It is absolutely applicable to other chronic conditions, particularly hypertension and cardiovascular disease that are often a comorbidity with diabetes, meaning, often they go together. Diabetes is a leading cause of hypertension and cardiovascular disease. But over $700 billion is spent per year globally for people with diabetes. And there’s over 30 million people in the U.S. with diabetes and another 70 million with pre-diabetes. So this is where we’re focusing our energy in the immediate future. I imagine that we’ll go into other chronic diseases, and hypertension and cardiovascular disease would be the first.
As a brand, Glooko has to appeal to consumers, as they’ll be using the products, and HCPs, who will need to examine the data and track their patients’ progress. In these early stages, which audience are you most focused on? And which audience will drive the greatest growth for you as the brand expands?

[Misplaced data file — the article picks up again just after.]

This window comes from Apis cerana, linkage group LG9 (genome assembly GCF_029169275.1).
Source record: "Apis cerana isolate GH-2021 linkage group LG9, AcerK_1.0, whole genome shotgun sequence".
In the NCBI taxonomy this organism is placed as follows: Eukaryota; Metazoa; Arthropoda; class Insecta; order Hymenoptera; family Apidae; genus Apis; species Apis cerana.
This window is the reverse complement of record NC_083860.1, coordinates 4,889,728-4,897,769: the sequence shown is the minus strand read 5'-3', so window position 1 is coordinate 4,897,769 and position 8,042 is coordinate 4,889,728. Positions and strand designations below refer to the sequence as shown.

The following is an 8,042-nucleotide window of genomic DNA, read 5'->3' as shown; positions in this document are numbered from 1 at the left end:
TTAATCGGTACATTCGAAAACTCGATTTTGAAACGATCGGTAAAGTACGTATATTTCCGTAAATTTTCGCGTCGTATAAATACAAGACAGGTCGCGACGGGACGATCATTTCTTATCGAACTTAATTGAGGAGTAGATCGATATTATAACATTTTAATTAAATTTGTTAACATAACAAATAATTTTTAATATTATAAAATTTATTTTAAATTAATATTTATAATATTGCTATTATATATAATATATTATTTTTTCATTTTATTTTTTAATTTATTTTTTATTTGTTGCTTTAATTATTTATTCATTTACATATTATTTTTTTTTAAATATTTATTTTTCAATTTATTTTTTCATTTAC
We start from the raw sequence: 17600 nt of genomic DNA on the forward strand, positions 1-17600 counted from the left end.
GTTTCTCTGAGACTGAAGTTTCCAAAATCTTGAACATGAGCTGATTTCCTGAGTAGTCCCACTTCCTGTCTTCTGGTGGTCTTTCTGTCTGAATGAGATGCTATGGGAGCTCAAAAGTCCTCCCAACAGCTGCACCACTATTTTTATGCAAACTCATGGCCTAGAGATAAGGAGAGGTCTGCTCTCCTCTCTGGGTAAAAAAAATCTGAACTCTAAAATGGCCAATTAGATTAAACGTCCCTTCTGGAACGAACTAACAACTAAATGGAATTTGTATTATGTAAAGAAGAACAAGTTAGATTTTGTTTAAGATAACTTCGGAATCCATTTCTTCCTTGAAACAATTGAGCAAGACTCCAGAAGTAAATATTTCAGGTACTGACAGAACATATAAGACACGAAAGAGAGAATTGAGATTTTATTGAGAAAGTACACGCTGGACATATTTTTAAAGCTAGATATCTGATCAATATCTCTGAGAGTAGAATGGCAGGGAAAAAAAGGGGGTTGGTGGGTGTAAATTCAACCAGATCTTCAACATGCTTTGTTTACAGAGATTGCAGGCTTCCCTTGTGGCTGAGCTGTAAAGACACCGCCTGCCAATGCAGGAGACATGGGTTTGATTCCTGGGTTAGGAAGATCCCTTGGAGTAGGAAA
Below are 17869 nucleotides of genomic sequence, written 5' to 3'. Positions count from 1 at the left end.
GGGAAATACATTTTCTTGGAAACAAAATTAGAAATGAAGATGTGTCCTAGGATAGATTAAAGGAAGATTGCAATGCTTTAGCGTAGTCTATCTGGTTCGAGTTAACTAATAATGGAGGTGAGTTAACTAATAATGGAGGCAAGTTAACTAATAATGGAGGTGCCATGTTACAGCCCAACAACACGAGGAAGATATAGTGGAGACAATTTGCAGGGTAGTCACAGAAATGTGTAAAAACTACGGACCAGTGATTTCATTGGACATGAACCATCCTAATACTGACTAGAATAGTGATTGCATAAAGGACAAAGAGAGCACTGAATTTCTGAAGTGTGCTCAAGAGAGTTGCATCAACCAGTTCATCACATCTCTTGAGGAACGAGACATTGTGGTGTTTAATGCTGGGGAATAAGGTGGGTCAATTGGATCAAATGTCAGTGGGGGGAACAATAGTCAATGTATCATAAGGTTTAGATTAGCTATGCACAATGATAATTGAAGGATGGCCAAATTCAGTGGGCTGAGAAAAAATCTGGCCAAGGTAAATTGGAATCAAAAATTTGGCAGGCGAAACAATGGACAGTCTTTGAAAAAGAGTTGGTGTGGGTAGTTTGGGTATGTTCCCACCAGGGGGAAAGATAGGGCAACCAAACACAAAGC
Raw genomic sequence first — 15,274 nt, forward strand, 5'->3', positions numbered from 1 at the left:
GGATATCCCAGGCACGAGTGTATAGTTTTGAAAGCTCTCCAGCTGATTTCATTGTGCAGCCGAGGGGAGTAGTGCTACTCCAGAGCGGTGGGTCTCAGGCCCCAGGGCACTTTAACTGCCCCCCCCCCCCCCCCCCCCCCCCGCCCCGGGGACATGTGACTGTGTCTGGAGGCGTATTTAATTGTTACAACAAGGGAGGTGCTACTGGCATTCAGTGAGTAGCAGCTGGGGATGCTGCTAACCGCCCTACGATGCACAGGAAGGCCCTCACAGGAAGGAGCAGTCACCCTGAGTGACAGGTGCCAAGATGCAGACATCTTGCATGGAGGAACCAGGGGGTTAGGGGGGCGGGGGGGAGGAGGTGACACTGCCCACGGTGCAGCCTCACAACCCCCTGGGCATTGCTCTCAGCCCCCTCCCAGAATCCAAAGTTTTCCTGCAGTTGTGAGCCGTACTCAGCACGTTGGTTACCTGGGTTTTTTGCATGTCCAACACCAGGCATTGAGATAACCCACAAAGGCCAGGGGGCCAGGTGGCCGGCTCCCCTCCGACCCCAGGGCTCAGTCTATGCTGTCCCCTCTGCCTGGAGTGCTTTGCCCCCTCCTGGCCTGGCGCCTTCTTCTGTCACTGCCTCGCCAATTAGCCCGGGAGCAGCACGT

On our website we talk to five separate constituents: First and foremost, the patient. Then we have doctors and other healthcare professionals. In many ways, this group is key for us because they really develop trust with the patients. Next, we have the device companies—the device is an important part of the patient experience. Then we have pharmaceutical companies. Diabetes is a very pharmacological disease. If you take the right medication at the right time in the right dose, you can control your diabetes.
And diabetes is not the leading cause of blindness, amputations and kidney failure—poorly controlled diabetes is—and there’s a big difference. The last piece of the puzzle is the payers. We’re thrilled that payers are now giving attention to diabetes and recognizing that we need to be at the forefront of digital health solutions.